"Child Abuse? Well, what monster is in favor of that? Some victims of it will recoil at the phrase; others can deal with it just fine. The band Child Abuse has been around for a decade and plays a noisy, jazzy brand of metal. They’re not a bunch of juvenile fools, but rather a serious group who feature Tim Dahl, a member also of Lydia Lunch Retrovirus. The thing is, provocative, puerile names have for decades inhabited punk and other styles of rock, as well as hiphop. And those of dainty sensibilities should probably never venture into extreme metal, where monikers like Anal Cunt, Goatwhore, and Napalm Death reign. These names usually serve as blatant code for a certain type of person who fancies him/herself a nonconformist, a connoisseur of shock...” - THE STRANGER
"When we started, Oran was playing a real small drum set and I was playing this crappy Casio keyboard, which I’m still playing, and it seemed really descriptive. It was like this real brutal children’s music. I don’t think we realized the weight behind the name in terms of the varying responses we have gotten,” he says. “But there’s no escaping it now. It would be a cop-out if we changed the name.” - THE WASHINGTON POST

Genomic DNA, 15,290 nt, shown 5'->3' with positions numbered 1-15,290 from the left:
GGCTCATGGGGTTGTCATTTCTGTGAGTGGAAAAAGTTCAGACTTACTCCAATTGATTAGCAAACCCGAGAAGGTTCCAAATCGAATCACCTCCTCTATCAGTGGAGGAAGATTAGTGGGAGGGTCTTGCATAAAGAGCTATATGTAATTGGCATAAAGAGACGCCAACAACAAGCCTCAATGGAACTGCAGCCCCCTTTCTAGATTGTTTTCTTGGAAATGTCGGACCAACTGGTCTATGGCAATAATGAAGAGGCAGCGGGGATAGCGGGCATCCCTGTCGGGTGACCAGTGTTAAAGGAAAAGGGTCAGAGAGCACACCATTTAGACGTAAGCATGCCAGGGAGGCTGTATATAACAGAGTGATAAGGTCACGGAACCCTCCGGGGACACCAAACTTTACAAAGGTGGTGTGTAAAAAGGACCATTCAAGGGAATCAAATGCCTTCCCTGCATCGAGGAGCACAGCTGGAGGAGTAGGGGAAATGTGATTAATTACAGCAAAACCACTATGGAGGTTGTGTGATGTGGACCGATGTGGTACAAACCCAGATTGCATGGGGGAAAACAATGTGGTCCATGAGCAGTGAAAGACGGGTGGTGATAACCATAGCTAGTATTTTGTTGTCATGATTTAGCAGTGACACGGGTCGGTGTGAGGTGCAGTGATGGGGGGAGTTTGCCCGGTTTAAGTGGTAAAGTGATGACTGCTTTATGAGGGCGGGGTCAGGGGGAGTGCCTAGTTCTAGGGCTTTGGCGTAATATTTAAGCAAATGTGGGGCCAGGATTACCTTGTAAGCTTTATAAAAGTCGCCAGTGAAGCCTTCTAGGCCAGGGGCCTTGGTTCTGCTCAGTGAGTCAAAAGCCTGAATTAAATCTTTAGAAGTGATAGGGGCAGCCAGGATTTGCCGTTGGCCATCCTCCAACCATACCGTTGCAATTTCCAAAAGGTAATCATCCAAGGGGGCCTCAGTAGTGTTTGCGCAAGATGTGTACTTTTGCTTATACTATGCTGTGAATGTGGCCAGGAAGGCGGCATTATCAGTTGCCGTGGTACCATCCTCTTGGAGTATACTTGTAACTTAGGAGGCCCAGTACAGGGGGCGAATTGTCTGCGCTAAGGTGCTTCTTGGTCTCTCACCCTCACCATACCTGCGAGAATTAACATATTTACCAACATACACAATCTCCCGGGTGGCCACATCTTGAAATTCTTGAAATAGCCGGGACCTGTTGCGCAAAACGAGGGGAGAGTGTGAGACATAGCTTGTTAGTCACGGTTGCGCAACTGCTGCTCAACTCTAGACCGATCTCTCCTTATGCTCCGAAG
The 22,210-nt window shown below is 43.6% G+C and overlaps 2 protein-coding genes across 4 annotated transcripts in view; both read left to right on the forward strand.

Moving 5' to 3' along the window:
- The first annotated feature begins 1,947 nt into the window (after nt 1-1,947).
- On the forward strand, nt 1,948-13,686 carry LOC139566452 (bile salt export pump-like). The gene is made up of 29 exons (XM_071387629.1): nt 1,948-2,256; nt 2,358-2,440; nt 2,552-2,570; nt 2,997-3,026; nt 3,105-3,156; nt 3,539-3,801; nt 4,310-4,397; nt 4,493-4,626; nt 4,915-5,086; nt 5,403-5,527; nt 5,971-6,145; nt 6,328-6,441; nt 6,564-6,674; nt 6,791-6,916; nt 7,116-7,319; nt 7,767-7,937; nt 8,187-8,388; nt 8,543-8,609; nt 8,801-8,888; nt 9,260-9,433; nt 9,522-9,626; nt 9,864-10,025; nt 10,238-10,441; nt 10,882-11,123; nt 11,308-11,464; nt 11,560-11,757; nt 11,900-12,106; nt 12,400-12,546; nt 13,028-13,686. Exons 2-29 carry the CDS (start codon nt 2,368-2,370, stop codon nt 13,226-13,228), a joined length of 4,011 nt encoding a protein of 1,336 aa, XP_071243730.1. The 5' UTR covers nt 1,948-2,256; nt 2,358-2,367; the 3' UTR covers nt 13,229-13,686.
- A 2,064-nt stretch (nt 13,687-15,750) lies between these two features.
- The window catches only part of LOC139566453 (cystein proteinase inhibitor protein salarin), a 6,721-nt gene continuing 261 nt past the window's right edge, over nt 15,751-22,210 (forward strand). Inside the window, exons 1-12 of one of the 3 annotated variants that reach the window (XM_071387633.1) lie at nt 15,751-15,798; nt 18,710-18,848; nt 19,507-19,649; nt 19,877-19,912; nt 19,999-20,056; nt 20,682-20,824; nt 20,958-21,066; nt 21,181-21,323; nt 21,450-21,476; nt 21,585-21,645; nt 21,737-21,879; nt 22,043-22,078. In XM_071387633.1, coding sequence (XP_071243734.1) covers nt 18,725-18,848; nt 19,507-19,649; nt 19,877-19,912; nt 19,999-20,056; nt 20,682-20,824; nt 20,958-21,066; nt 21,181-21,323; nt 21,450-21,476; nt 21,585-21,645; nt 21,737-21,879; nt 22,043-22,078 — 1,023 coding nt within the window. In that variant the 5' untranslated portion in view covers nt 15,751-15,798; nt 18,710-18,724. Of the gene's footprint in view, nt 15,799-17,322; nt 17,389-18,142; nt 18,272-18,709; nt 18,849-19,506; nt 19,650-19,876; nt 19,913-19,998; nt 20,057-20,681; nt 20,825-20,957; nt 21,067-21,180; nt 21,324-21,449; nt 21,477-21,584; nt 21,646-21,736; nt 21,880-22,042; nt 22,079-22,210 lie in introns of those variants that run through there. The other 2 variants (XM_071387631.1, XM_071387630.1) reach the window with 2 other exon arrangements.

4"x4" VINYL MAGNET
In their 15 years of existence, CHILD ABUSE have become much more than a jarring name. The NY trio has fused elements of Noise, Death Metal, Free Jazz, Modern Classical and Grind (among other things) into something entirely their own, all the while becoming one of the most innovative, and polarizing bands in New York. ”Imaginary Enemy”, the band's 4th full-length album, expands on their forays into previously uncharted musical territory, while remaining true to their unmistakable sound.
HIGHLIGHTS / SELLING POINTS:
CHILD ABUSE is bassist / vocalist Tim Dahl (renowned for his work with the likes of Lydia Lunch, The Flying Luttenbachers, Eugene Chadbourne and Tatsuya Yoshida), multi-instrumentalist Eric Lau, drummer / author Oran Canfield (whose Memoire: “Long Past Stopping ” was released by Harper Collins) - plus guest vocalist Eric Paul (of Psychic Graveyard / Arab On Radar).
Cover art by Albert Oehlen
“The foremost painter of the era." - The NEW YORKER
Ultimate Edition includes a 4 x 4 inch square High Gloss Vinyl Magnet insert bundled with the MOD Compact Disc and Vinyl LP.
CHILD ABUSE have recently performed in both North and South America and have just completed a European tour.
CHILD ABUSE "Imaginary Enemy"is now available -
the SKiN GRAFT Paypal Shop or Bandcamp Store.
ITEM!: YOWIE "Cryptooology" turns FIFTEEN!
- - On Sale This Weekend - Only at our BANDCAMP Page!